Tag Archives: vegan

Diet is the New Religion

Have you ever been having a conversation with someone, and it dawns on you half way through that you’re being preached to? Usually the person you’re talking to has no idea that you don’t share the same beliefs as them, and though you’re interested to hear what they have to say, you probably aren’t going to convert. It’s a strange situation, because you have to be polite, even if what they’re saying contradicts your own beliefs completely. You’d think I was talking about religion, or a pyramid scheme, or maybe yoga, but no, I’m talking about diets.

Obviously a diet isn’t just what you do to lose weight, it’s the food you take into your body everyday, everyone has one, and some people think about theirs a lot more than others. I think it’s safe to say we’ve all experienced avid diet discussion, and maybe been guilty of it ourselves. You make a change in your life and it consumes so much of your time and thought that you don’t even realize you talk about it all the time.

Eating is life, without it we wouldn’t exist, but to humans, food is so much more than just nourishment, it’s our culture. How much of your life revolves around food? How many times a day do you think about it? If I look at a bag of potato chips (probably my greatest weakness) and a bag of carrots, my id and ego fight it out, and I’m sure I’m not alone. Who hasn’t had an ice cream binge on a day when you felt like the world was against you? There is nothing wrong with reaching for the carrots or the ice cream, but here’s the thing—it’s an individual choice and it’s not the same for everyone.

What could be more specified than what each person feeds themselves? I personally love olives, pickles, peanut butter, Nutella and mashed potatoes, but I’ve never been a big pasta person, mayonnaise makes me sick, and ricotta cheese does not agree with me. Do I know why I like or dislike any of those things? Of course not! If I could find a way to make my mind crave celery instead of chocolate I would be both skinny and rich, but that’s just not the way I’m wired. If it was easy to curb cravings, we wouldn’t have the very depressing statistic that 75% of dieters gain back the weight they lose. We’re all so individual, so remarkably and amazingly different, that there can be no miracle diet, no sweeping cure, and what I really think more than anything, is that we all need to stop obsessing.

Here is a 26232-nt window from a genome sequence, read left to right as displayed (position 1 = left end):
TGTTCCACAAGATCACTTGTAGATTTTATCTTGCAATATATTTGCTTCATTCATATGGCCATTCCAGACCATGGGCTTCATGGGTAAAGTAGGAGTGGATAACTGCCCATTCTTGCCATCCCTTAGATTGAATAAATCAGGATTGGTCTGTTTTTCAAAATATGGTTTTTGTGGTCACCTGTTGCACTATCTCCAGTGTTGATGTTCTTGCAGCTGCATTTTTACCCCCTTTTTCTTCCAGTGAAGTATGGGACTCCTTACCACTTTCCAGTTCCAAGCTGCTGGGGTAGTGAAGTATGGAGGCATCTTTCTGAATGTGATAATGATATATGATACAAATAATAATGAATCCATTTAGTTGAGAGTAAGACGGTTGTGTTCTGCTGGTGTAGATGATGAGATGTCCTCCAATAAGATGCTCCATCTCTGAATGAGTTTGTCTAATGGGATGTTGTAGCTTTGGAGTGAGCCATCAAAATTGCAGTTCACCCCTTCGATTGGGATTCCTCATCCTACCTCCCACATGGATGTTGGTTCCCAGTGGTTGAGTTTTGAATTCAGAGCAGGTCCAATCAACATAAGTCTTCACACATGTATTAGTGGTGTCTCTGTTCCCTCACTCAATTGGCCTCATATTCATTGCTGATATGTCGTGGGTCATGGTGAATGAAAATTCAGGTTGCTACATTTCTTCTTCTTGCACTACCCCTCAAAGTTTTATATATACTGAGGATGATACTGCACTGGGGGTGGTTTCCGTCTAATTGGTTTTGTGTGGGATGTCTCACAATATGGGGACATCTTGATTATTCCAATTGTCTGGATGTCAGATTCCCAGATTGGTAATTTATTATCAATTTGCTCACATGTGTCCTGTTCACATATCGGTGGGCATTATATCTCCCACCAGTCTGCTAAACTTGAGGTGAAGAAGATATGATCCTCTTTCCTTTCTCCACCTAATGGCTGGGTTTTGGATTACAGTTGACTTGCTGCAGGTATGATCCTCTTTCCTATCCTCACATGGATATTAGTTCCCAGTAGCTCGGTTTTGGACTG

This country is preoccupied with dieting, we can’t stop talking about it, or thinking about it, or judging our families or friends on it. We accept that obsession in other forms is completely unhealthy. We acknowledge that when someone spends so much time thinking, or fretting over one thing there is something truly wrong, but for some reason when it comes to food, it’s not only accepted it’s encouraged. We don’t step in until things have gotten out of control. Maybe the major cause of the so-called “obesity epidemic” is the focus on dieting. There have been many studies which show that taking the focus off dieting and emphasizing living and eating healthy (with room for forgiveness) actually has a greater benefit on people of all shapes and sizes—including overweight people. You know how when you were a teenager and your parents bugged you to clean your room, and the more they nagged you the less you actually wanted to do it? Yeah, it’s like that. We humans are a contrary bunch, and the more you keep telling us we need to lose weight, especially when that is WAY harder than cleaning your room, it really just makes us want to eat a cheeseburger or two.